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L’entrée de la demeure… Cherchez le chien 🙂

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Je suis sur que bon nombre d’entre vous s’imaginent descendant l’escalier en tenue d’apparât… J’en rêve en tout cas ! Je vois bien Sherlock Holmes descendre en costume, une cigarette à la main, ou Miss Marple, son sac à tricot sous le bras… Quand à Arsène, il serait très à l’aise, sous l’identité d’un consul de France par exemple, ou d’un grand d’Espagne, et il évaluerait d’un oeil expert les tableaux qui ornent les murs…

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J’adore ce plafond… Admirez les blasons !

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Facile d’imaginer Sir Henry s’aventurer sur la lande en passant par l’une de ces fenêtres, n’est-ce pas ?…

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Vues depuis les mêmes fenêtres sur les montagnes galloises et la campagne environnante…

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J’ai également fait un petit pélerinage au cimetière de Clyro, à quelques kilomètres, pour présenter mes hommages aux membres de la famille qui y reposent.

Pour en savoir plus sur Baskerville Hall, cliquez sur l’image : baskymain-title-640

 

C’est encore l’été !

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Une petite pensée pour tous ceux qui croient qu’il ne fait pas beau au Pays de Galles… Voilà ce qu’on pouvait faire hier après-midi à Penarth… Boire son thé (je suis au Royaume-uni, quand même !) sur la terrasse d’un café situé dans la tour de la promenade fraîchement rénovée… En regardant la mer, les bateaux, et l’Angleterre au loin…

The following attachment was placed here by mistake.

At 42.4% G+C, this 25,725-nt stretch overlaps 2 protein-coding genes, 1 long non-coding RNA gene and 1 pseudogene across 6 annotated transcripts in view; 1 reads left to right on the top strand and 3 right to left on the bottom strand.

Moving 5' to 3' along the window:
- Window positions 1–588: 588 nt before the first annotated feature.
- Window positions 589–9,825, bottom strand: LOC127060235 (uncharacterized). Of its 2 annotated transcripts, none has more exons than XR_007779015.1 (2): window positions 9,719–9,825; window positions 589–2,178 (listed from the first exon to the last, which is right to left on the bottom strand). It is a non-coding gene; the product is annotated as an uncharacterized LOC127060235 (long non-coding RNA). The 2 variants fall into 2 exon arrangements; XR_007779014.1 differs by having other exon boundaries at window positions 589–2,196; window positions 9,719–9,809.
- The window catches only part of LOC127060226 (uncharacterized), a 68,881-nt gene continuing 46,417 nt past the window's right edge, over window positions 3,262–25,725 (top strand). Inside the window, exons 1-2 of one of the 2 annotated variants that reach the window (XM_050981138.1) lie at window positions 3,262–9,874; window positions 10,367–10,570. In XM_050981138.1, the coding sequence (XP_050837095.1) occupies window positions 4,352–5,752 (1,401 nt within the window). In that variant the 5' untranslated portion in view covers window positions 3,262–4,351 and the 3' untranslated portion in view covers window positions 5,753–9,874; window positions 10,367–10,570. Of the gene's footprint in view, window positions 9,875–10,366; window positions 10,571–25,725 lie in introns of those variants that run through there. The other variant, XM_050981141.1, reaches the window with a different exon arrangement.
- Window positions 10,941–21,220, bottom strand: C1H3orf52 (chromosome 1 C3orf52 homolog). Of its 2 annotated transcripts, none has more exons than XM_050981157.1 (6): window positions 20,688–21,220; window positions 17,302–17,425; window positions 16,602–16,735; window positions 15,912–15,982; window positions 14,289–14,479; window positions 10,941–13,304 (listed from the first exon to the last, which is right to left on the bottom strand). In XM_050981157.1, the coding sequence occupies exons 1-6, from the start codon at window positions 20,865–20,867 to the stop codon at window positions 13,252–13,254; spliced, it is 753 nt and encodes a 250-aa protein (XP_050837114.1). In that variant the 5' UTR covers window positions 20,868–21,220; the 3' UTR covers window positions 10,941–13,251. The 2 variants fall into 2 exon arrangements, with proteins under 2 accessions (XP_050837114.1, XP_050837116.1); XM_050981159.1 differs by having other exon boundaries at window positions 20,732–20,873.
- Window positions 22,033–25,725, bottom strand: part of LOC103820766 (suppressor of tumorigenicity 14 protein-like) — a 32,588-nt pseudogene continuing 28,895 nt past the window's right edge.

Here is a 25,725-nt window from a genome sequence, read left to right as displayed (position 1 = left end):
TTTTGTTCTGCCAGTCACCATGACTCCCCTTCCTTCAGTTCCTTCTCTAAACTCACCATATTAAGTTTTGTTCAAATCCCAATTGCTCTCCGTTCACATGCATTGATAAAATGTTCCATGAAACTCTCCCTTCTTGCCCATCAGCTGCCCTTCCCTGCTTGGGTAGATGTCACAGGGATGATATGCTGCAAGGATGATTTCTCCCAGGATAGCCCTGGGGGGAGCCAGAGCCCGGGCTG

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Montmouth, Wales (or, Well, England sometimes…)

The last week of March, we have leaved Cardiff for a great adventure, going to Montmouth on a special quest… Finding a good baker !

Believe me, it’s really a quest: I am French, and bread is a touchy subject for me… So, after the trial of the trying, I have to say that I finally find a good baker ! And not only the bread was delicious, but the cakes too ! Teacakes, Hot crossed buns, blondies and brownies, without forgetting the famous millionnaire Shortbread (still looking for one of that kind… a millionnaire, I mean 😉 ).

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Wigmores of Monmouth

The little town is delightful to walk and wander in… I didn’t take as many photos as I usually do, but the pics at the end of my article will give you a good idea how charming Montmouth is.

And it was the occasion of nice encounters. We discover a lovely shop whose owner is passionated about teas (a good thing, it’s what he sells in Mon Teas 😉 ). David J. Tovey was adorable enough to entertain us about tea, and believe me, he knows a lot (and I discover I know next to nothing !). Having a cup of his wonderful grapefruit tea while writing my article, I am eager to learn more (and to taste more) about the marvels in his shop… And he was kind enough to direct us to a lovely coffee shop just open (with roast in Wales coffee), as an addition to a delicious cheese shop, Flavours of Montmouth… 

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Some views of Montmouth

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Exile on Main street (private joke, sorry 😉 )